What is the best GPS Tracking for Dementia Sufferers? – Two Types

Do you know someone who has dementia? Have they ever gone walkabout? Did you have to search for them? I’ve been there and we were lucky, we found her before she got run over by a car or had a fall.

Recently I heard a lot about a different form of GPS, I’m going to call it the Ghost Positioning System. I wonder if I’m the first to create the acronym.

Back in February, psychic medium, Kelvin Cruickshank, who most people probably know from the TV series Sensing Murder, was able to guide a distraught family to the remains of dementia sufferer Raymond Sterling a month after he went missing, by identifying where to look on Google Maps after all else had failed.

This was a great comfort to his family and also very exciting for him to be able to demonstrate tangible results from a talent many people struggle to believe in.

However, wouldn’t it be better to find people alive using the other form of GPS, the Global Positioning System by having people wear or have a GPS tracker with mobile connectivity on their person?

There are low cost systems available, like the Wandatrak system offered by the Alzheimers NZ which uses radio frequency rather than GPS. I’ve written about this before. As you’ll see if you follow the link above, locating someone with one of these devices involves search and rescue people carrying a YAGI directional antenna and pointing it in the direction they hope to find the missing person. As soon as they get outside of range these devices are not of much use, at least with today’s system design.

I wonder if  enough people got behind a bluetooth beacon type system, we could potentially come up with a new solution?

 

Searching for Pat Wearn

Searching for Pat Wearn in the stormwater system

Pat Wearn, a Torbay woman of 74 went missing over a year ago and her body still hasn’t been found. My daughter Gemma was one of the people that spent weeks and months searching for her. She was fit and known to go for daily walks, sometimes as long as 12km. The range of one of these RF systems is not much more than 1 km depending on the surroundings.

There are a limited number of GPS trackers in New Zealand with GPS and connection to the cellular network. I don’t know of anyone who has used these to track a missing dementia sufferer. If you have, I would love to hear from you as to how it worked, or if you had to use it in a real case of missing person. Please comment or reach out to me if you have.

There are a few key challenges with tracking systems.

  • Range for a Radio Frequency tracker is a key problem. The batteries last a long time, but if the person has gone more than 1 km, it may not find them. I’ve heard of people with dementia hopping in a taxi and traveling 80 km to somewhere they remember they had previously lived.
  • Range for GPS with a SIM card is very good depending on the device and the features vary with the cost. Features might include being able to see their last known location if they are inside or somewhere where it can’t get a satellite signal. Some have drop sensors in case someone has a fall. Some have SOS buttons, but I fear that is of little use to a person with dementia. Some even allow you to communicate through a speaker and listen to the person, but that is more likely to helpful for someone who has a different disability, like being blind, because someone who is already confused, probably will have no idea where the sound is coming from or why.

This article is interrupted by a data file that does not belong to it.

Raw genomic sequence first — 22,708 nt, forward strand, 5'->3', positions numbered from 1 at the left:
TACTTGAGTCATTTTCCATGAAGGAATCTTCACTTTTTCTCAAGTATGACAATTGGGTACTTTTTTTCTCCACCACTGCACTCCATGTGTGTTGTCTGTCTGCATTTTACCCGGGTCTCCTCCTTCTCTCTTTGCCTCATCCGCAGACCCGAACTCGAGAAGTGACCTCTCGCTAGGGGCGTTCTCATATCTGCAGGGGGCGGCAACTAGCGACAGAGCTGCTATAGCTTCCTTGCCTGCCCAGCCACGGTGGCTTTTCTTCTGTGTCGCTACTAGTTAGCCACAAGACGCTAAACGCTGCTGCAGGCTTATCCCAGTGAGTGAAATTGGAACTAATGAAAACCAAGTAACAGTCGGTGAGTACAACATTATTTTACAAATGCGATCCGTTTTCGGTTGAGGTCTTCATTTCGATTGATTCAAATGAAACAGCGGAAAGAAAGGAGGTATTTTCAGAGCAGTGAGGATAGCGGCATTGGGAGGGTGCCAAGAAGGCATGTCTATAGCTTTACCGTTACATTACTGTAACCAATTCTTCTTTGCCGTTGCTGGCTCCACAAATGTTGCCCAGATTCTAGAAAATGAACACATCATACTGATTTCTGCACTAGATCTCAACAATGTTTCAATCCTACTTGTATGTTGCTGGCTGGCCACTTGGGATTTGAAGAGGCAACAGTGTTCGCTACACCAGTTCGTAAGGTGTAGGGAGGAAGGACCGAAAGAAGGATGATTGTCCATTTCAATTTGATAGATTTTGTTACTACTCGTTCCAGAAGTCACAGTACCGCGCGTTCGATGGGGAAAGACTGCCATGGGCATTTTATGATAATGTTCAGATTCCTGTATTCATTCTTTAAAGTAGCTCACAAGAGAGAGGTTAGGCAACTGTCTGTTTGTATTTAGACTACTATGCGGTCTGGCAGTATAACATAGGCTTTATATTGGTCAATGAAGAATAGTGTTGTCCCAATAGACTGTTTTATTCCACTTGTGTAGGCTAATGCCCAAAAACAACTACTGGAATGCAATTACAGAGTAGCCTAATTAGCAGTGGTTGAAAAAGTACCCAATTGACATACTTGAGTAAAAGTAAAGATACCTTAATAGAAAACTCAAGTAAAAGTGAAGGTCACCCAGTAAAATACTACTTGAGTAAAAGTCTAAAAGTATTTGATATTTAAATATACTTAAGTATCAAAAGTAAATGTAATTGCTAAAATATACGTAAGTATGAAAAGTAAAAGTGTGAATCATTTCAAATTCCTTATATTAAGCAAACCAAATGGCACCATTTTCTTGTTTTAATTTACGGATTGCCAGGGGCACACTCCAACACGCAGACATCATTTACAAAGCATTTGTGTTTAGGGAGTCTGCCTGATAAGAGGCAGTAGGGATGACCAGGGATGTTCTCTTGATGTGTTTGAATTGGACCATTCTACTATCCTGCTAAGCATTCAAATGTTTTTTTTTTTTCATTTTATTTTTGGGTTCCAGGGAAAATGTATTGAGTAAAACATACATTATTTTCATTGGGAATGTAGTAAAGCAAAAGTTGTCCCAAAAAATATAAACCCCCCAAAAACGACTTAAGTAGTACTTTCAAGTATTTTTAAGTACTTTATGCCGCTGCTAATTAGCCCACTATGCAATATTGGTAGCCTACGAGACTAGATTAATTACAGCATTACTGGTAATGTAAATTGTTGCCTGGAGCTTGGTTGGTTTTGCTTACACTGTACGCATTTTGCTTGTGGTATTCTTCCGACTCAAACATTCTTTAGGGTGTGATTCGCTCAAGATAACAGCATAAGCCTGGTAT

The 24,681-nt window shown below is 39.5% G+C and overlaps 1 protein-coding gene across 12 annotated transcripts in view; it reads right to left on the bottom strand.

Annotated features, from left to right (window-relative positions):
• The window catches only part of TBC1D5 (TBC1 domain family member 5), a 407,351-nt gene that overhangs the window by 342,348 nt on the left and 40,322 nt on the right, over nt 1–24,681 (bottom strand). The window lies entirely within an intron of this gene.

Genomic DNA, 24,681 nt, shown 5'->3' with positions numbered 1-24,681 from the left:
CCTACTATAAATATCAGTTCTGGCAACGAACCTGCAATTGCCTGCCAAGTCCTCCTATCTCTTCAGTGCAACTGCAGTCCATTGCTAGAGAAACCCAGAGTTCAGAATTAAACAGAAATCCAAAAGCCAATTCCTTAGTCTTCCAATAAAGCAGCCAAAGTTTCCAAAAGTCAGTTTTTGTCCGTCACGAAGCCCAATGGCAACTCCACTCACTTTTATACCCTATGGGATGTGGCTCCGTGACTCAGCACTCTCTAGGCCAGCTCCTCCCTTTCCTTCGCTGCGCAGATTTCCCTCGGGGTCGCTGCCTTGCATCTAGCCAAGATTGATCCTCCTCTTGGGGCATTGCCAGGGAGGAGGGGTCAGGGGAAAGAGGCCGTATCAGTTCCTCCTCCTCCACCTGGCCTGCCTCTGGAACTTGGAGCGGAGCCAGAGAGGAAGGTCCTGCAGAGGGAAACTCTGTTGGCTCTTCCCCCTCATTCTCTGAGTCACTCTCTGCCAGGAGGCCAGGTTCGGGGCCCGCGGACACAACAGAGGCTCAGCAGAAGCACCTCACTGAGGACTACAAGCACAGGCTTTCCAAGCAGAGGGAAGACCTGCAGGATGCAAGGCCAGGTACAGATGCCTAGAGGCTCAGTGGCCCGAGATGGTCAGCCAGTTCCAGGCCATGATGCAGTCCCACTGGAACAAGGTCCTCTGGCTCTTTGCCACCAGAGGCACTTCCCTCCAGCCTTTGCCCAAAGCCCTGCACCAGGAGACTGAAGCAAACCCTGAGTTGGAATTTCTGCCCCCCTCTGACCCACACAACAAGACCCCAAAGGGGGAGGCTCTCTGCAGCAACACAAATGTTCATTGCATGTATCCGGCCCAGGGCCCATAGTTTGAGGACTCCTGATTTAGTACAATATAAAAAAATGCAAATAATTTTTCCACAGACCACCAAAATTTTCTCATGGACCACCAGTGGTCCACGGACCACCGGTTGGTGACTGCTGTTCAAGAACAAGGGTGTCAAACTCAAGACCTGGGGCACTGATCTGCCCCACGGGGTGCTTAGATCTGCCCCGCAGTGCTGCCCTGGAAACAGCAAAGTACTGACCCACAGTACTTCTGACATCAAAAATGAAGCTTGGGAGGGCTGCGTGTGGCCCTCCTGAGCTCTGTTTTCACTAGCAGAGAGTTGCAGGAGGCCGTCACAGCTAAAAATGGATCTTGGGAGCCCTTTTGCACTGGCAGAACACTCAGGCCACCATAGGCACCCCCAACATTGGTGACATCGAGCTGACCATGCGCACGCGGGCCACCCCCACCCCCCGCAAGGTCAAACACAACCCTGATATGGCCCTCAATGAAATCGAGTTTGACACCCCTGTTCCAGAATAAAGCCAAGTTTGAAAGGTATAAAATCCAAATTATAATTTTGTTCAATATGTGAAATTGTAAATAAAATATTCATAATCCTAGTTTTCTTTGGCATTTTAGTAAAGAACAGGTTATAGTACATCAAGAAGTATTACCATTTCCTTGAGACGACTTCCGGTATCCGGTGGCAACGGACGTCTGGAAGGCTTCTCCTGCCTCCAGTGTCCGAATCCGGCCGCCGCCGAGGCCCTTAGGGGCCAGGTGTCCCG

• The battery on a mobile network based GPS device also doesn’t last very long. More sophisticated ones might go on standby mode when they are not used, but average life is probably around 48 hours if it is running constantly.
  • Another problem is getting these devices charged regularly whether it is daily, over night when they are sleeping, or for the RF devices that might have a battery charge that lasts for months, having someone remember to check it.

“That’s not mine!” A relative used to say when we tried to put her RF necklace on her. I’m sure she also would not have worn a tracking watch and when she went walkabout, she didn’t take a bag or anything else.

As baby boomers continue to age and live longer more and more dementia sufferers are going to go missing. There are around 50,000 people with dementia in New Zealand today and the number is expected to triple by 2050.

So what sort of GPS would you like to see more of, Ghost Positioning Systems or Satellite based systems?

Do you have any experience as a user of a personal tracking system? I’d love you to leave a comment or tell your story.

 

About Luigi Cappel

Writer for hire, marketing consultant specialising in Location Based Services. Futurist and Public Speaker Auckland, New Zealand
This entry was posted in ageing, Alzheimers, Best GPS, best GPS trackers, Best Practice GPS, Cool Tech, dementia, GPS, GPS Apps, GPS features, GPS Problems, GPS Tracker, GPS Tracking, GPS Traxcking, health, ICT, location based apps, Location Based Consultant, Location Based Servces, missing children, missing people, Mobile Health, people tracking, Personal GPS Trackers, Personal security, Personal tracker, RFID, SAR, search & rescue, track children, Tracking Apps, Tracking Children, tracking missing peopl, Wearable tech and tagged , , , , , , , , , , , , , , , , , , , , , , . Bookmark the permalink.

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